Enjoying my vacation, I sat near the window of my room at the Arenal Paradise Resort in Costa Rica. I had a good view of the dormant Arenal Volcano, the top hidden by white clouds resembling huge cotton balls. As my eyes travelled down the lava slopes, I discerned doll-sized shanties covered by tin roofs. – @Siliconeer #Siliconeer #Fiction #DrRaghavendraRao #Literature
Thick verdant rain forest covered the hills and valleys nurtured by the abundant showers as though the sky had multiple water leaks. Rivulets splashed down the mountains like thin ribbons of melted silver. Cicadas chirped incessantly in a chorus. Farther down, plush resorts dotted the mountainsides with spas, pools, hot springs and exotic restaurants catering to the rich.
There was a knock on the door.
“Housekeeping, may I come in?”
The voice was mellifluous.
A beautiful young brunette of about 20 years with almond colored skin and raven dark hair entered my room. A tiny mole on her left cheek enhanced her beauty like a black pearl in a gold ornament. She wore a dark pink resort uniform. “Change the sheets and clean the room, señor?”
I stood at the open window enjoying the cool pollution-free mountain breeze. The same breeze ruffled her hair. A gust messed up the sheets. She struggled to straighten the bed sheets in vain and looked at me. I closed the window.
“It’s a hard job. Isn’t it?”
“Yes señor, it is rough. You see the shanties on the mountain slope? I live there and walk to work, three miles every day. I have to work to support myself and my invalid husband, and two children.” She sounded sad.
“I’m sorry if I upset you.”
“No, señor. My husband fell from a horse and broke his back two years ago. Since then he is bedridden.” Looking embarrassed, she added, “I am sorry to bother you with my problems. Have a nice day.”
She adjusted the pillows and left.
I put a five-dollar bill on the table before leaving for a tropical forest tour.
When I came back that evening, the room was filled with the fragrance of flowers. I saw on the side table fresh lilies, carnations and lush green fronds in a vase, which had been empty that morning. There was an envelope with a note pinned to it that said, “Your house keeper is Jasmine. Enjoy the comforts of the room. For further assistance, call the front desk.”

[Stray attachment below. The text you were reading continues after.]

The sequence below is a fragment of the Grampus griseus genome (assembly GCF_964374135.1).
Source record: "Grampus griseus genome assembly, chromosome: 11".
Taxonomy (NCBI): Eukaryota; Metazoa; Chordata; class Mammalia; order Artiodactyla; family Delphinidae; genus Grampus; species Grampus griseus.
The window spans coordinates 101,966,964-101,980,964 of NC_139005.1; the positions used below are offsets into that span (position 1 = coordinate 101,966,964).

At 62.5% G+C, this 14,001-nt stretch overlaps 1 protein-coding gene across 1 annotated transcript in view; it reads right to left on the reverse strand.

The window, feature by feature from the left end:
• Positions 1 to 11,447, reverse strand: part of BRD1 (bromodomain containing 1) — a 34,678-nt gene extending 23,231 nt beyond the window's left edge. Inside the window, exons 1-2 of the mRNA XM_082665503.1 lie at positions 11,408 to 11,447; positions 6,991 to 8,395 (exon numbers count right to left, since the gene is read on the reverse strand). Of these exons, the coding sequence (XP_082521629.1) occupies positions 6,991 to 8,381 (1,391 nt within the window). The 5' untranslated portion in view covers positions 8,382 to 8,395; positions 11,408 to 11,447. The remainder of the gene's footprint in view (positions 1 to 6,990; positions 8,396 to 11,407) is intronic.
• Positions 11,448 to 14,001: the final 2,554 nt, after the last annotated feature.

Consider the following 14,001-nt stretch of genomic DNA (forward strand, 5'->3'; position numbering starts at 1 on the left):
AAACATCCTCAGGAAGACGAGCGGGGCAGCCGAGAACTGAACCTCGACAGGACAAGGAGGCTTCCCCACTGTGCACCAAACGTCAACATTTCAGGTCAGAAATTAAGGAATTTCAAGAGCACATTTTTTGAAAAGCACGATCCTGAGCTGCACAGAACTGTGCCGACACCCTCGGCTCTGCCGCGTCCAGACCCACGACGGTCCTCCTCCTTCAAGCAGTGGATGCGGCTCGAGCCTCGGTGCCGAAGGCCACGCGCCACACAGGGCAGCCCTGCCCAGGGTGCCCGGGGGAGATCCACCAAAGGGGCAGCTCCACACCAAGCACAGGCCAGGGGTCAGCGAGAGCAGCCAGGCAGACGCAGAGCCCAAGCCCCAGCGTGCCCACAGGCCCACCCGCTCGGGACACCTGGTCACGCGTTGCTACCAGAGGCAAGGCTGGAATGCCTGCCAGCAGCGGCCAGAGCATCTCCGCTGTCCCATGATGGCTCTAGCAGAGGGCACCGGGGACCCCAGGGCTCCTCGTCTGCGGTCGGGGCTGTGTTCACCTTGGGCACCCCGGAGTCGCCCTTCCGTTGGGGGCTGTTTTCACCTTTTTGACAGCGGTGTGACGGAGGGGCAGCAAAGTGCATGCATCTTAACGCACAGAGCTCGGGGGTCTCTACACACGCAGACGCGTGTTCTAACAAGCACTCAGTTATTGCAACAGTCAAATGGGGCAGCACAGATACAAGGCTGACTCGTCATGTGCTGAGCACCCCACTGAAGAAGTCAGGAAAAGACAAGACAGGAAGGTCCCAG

Jasmine came the next morning.
“Good morning, señor.”
“Good morning. The flowers are beautiful. How is your husband?”
“He has a fever now and some loose stools. It is hard to move him back and forth to the bathroom. I will take him to a doctor today.” She fashioned a butterfly with the towels and placed it along with a few Hershey’s Chocolate Kisses on the bed. “Please excuse me. I am bothering you again with my problems.”
“Not at all. Don’t you have brothers or sisters to help you?”
“Jasmine, you speak good English.”
“I am a high school graduate. I can type too.”
“Then you should look for a better job. I’m a doctor. If you’re in the States, I would have hired you as my secretary.”
“Really señor? If I come with you, will you take me?”
“And leave your invalid husband and children here?”
Jasmine paused for a second. “No, I cannot leave them here. I like this job. I live on tips from visitors. If kind people like you give me good tips, I will buy a wheel chair. That will help my poor husband.” Tears rolled down her cheeks.
I gave her a tissue.
Jasmine recovered quickly and apologized. She replaced the drooping flowers in the vase with fresh red roses. “I must go now.”
“Take good care of your husband and children. The Lord will help you.”
Jasmine stopped for a moment at the entrance, turned and looked at me. A hint of a smile flashed on her vermilion lips for a second. “Thank you. You are a kind doctor. I am sure everyone loves you.”
It was my last day at the Arenal Paradise Resort. Before leaving the room I placed $300 in the envelope and a note saying, “Buy a wheelchair for your husband.”
The airport van was late in coming so I sat in the bar, which was empty of customers. I offered a beer to the bartender and the conversation flowed freely.
“Perhaps you know this house keeping lady, Jasmine,” I said, “poor thing, she has to take care of her paralyzed husband and two children. Hard life at such a young age.”
“Jasmine? The cute girl with a mole on her left cheek?”
“You are mistaken señor. Her husband works here as a cook. Eating free food at the kitchen, he is as sturdy as a horse. They don’t have children.”
I fell silent like the Arenal volcano.
“The airport van is here,” the front desk receptionist announced.